Mterials And Methods

1. Assessment procedures:
To evaluate, classify and map the susceptibility of soil liquefaction in Taichung, Nantou, Changhua and Yunlin’s Plain regions, we use the soil information system of Taiwan, which was constructed 10 years ago by Taiwan Agricultural Research Institute, as a bases. Soil texture, soil drainage classes and available soil depth (90cm to 150cm) are the parameters available to evaluate the permanent factors of soil liquefaction susceptibility. We had to apply pedotransfer function to modify these parameters of the soil information system and meet Wang’s model requirement. (Wang, 1979) The map of active faults in Taiwan (CGS, 1998) is another useful information to be used as a aggravate factor of soil liquefaction susceptibility. The nearer the fault lines site is, the more opportunity to liquefy, when the energy of emitted waves is sufficient. MAPINFO geographic information system software was used as an analysis tool. We map the susceptibility of soil liquefaction in Taichung, Nantou, Changhua and Yunlin’s Plain regions, and the maps were verified their reliability in the soil liquefaction areas..

2. Pedotransfer of soil data:
The objectives of the identification of liquefiable soil are granulometry and Atterberg limits etc, which have some relationship with soil texture and soil water content characteristics. But these two factors are very difficult to measure. Pedotransfer fuctions (PTFs) are used to transfer the quantitative criteria to the easily measured soil properties we have in the soil information system. So we had to transfer the Wang’s criteria of the soil liquefaction into the parameters of the soil information system for further analysis. The followings are pedotransfer Functions (PTFs) for soil liquefaction:

Because the effective depth of the shallow foundation construction is about one meter to five meters, we chose the soil texture of the deepest layer (90cm to 150cm) which the soil information system of Taiwan available.

3. Rating the soil liquefaction susceptibility:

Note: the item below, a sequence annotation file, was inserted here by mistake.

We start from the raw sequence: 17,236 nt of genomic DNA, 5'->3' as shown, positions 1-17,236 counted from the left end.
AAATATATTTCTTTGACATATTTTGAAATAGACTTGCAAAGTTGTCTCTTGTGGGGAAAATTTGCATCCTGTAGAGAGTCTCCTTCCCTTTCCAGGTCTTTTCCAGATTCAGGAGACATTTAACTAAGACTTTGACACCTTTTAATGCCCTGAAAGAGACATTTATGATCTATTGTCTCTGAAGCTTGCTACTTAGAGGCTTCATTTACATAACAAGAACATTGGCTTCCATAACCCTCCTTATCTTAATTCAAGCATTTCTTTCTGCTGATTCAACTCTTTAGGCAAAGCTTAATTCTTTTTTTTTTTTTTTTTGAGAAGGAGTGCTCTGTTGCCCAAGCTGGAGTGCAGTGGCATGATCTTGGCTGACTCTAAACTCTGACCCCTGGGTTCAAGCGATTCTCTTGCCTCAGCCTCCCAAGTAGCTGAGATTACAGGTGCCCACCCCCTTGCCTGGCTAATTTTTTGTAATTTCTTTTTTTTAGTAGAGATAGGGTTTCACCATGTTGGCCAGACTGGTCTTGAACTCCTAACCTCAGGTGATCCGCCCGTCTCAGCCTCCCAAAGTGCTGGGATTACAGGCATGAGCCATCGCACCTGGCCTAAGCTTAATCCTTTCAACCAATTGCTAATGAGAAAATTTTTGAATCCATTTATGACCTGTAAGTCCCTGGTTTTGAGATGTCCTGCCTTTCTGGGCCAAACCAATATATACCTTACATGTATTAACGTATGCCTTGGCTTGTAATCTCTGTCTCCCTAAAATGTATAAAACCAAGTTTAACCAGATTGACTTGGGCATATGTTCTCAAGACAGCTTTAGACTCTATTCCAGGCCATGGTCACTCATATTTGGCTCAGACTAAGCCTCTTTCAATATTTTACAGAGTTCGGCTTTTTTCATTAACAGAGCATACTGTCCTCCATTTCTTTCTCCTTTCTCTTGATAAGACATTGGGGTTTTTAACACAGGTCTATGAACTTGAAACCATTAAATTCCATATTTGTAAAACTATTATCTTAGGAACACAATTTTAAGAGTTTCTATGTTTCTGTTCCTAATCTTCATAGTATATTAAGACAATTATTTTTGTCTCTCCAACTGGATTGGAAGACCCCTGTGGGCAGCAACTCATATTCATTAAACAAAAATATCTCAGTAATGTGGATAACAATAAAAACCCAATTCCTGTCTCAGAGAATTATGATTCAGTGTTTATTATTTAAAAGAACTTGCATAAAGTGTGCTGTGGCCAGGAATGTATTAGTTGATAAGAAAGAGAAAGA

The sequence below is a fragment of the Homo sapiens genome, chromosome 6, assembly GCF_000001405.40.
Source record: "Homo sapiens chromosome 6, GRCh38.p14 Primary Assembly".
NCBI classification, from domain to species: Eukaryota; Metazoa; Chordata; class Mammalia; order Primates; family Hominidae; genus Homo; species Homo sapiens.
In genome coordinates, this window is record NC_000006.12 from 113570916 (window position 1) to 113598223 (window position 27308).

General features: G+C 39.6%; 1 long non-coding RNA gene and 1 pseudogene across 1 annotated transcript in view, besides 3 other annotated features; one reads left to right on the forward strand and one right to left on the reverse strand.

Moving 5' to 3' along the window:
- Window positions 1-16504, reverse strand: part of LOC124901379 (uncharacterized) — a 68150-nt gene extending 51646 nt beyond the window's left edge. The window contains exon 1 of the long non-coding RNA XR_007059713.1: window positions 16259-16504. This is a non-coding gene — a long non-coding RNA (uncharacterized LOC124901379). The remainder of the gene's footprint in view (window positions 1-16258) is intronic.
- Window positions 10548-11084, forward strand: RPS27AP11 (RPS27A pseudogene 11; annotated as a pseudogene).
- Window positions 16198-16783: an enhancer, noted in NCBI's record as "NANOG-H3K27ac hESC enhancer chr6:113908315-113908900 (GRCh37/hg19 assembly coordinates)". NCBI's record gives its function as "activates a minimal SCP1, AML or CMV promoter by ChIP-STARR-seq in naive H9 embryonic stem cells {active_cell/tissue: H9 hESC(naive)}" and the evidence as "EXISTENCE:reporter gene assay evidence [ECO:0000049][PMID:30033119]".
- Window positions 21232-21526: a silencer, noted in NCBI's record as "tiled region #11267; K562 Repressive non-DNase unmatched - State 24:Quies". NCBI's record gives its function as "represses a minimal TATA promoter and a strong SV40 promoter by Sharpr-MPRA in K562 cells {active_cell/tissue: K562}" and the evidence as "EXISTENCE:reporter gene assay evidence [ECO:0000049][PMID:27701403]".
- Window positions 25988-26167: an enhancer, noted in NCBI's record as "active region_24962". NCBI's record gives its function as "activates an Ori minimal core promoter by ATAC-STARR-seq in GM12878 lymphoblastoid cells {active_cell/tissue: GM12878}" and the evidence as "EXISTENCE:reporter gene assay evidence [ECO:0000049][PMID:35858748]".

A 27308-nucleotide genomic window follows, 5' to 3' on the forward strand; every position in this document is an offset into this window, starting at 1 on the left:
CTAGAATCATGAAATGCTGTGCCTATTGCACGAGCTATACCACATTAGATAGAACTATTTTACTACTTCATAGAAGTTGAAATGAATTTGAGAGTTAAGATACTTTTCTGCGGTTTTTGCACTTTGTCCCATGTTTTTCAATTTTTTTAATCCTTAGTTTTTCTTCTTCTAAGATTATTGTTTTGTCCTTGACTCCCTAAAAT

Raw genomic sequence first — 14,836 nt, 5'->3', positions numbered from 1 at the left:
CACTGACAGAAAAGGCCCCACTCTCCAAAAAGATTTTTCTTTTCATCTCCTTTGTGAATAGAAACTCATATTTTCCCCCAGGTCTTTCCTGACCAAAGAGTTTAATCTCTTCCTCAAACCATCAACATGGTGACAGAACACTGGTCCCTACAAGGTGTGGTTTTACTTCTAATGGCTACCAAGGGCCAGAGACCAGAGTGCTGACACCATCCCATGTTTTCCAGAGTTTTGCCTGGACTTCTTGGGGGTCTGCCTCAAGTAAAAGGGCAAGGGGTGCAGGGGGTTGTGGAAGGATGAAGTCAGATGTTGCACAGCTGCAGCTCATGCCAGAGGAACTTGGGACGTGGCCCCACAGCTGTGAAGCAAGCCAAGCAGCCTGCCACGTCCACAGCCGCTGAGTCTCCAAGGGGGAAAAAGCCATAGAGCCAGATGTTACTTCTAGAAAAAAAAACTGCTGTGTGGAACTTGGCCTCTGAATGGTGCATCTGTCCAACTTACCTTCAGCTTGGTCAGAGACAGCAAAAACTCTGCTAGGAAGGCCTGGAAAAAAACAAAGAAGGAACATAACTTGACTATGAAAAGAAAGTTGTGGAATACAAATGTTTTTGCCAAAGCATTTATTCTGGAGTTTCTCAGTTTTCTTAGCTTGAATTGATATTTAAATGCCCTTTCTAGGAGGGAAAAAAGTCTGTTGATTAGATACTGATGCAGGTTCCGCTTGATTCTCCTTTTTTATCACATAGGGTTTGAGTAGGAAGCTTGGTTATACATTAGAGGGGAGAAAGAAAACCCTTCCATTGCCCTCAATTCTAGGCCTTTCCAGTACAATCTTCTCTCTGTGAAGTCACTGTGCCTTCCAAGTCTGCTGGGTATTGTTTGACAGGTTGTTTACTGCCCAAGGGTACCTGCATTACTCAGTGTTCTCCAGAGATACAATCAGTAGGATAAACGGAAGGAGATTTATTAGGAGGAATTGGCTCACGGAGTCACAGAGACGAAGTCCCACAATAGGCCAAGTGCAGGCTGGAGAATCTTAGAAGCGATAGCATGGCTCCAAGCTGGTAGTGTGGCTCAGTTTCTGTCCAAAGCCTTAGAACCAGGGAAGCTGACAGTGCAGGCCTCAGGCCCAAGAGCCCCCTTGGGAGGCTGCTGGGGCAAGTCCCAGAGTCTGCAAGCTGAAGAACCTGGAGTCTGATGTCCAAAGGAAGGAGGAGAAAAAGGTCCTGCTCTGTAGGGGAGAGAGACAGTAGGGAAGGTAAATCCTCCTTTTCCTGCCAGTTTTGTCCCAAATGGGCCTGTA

Liquefiable soils are rated and classified by the criteria of soil texture and drainage class as following table:

Table 1. Rating table of soil liquefaction susceptibility (for shallow foundation construction)

Soil Liquefaction Susceptibility Rating Class Coarse texture (sand, loamy sand, etc) Medium-coarse texture (sandy loam, very fine sandy loam, etc) Medium texture (silt loam, loam, etc) Medium- fine texture(clay loam, silty clay loam, stc) Fine texture(silty clay, clay, etc) Gravelly
Well to moderate-well drainage 2 3 4 5 5 5
Imperfect drainage 1 2 3 4 5 5
Poor to very poor drainage 0 1 2 3 4 4
Submerged 0 0 1 2 3 3

1. Class 1:more than 90% liquefaction vulnerability.Class 2:more than 70% liquefaction vulnerability.Class 3:more than 50% liquefaction vulnerability.Class 4:more than 30% liquefaction vulnerability.Class 5:no liquefaction vulnerability.

2. If the site in the faults buffer zones(10Km wide) increases 1 class..27

Results And Conclusions
Because liquefaction only occurs in saturated soil, its effects are most commonly observed in low-lying areas near bodies of water such as rivers, lakes, bays, and oceans. Parts of Taichung, Nantou, Changhua and Yunlin’s Plain regions belong to these kinds of landscapes. Tzo-Sui Alluvial Fan covers the most area in this region. Tzo-Sui River had changed its water way several times in the past two hundreds years, so many abandoned channels spread around this region.